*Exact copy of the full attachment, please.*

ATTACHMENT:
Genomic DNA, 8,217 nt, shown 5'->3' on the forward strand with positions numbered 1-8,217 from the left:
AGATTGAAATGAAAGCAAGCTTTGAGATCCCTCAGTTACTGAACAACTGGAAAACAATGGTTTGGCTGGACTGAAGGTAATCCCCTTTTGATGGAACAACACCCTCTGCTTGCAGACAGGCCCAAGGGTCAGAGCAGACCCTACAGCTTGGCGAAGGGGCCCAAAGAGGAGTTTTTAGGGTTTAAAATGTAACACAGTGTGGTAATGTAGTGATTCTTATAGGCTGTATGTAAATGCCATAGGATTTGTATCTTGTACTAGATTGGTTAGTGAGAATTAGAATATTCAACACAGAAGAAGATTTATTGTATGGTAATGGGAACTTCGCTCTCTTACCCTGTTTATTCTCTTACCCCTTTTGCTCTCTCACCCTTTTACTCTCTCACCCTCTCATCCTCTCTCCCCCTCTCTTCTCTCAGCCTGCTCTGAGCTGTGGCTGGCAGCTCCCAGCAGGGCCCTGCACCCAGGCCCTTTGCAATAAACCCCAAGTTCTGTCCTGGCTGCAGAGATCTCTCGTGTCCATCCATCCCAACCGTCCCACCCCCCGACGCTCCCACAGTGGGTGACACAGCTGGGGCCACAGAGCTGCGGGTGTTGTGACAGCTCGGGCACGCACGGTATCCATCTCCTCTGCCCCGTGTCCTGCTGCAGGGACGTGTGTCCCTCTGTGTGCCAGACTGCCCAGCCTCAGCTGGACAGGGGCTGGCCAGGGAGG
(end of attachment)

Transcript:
Genomic DNA, 8,217 nt, shown 5'->3' on the forward strand with positions numbered 1-8,217 from the left:
AGATTGAAATGAAAGCAAGCTTTGAGATCCCTCAGTTACTGAACAACTGGAAAACAATGGTTTGGCTGGACTGAAGGTAATCCCCTTTTGATGGAACAACACCCTCTGCTTGCAGACAGGCCCAAGGGTCAGAGCAGACCCTACAGCTTGGCGAAGGGGCCCAAAGAGGAGTTTTTAGGGTTTAAAATGTAACACAGTGTGGTAATGTAGTGATTCTTATAGGCTGTATGTAAATGCCATAGGATTTGTATCTTGTACTAGATTGGTTAGTGAGAATTAGAATATTCAACACAGAAGAAGATTTATTGTATGGTAATGGGAACTTCGCTCTCTTACCCTGTTTATTCTCTTACCCCTTTTGCTCTCTCACCCTTTTACTCTCTCACCCTCTCATCCTCTCTCCCCCTCTCTTCTCTCAGCCTGCTCTGAGCTGTGGCTGGCAGCTCCCAGCAGGGCCCTGCACCCAGGCCCTTTGCAATAAACCCCAAGTTCTGTCCTGGCTGCAGAGATCTCTCGTGTCCATCCATCCCAACCGTCCCACCCCCCGACGCTCCCACAGTGGGTGACACAGCTGGGGCCACAGAGCTGCGGGTGTTGTGACAGCTCGGGCACGCACGGTATCCATCTCCTCTGCCCCGTGTCCTGCTGCAGGGACGTGTGTCCCTCTGTGTGCCAGACTGCCCAGCCTCAGCTGGACAGGGGCTGGCCAGGGAGG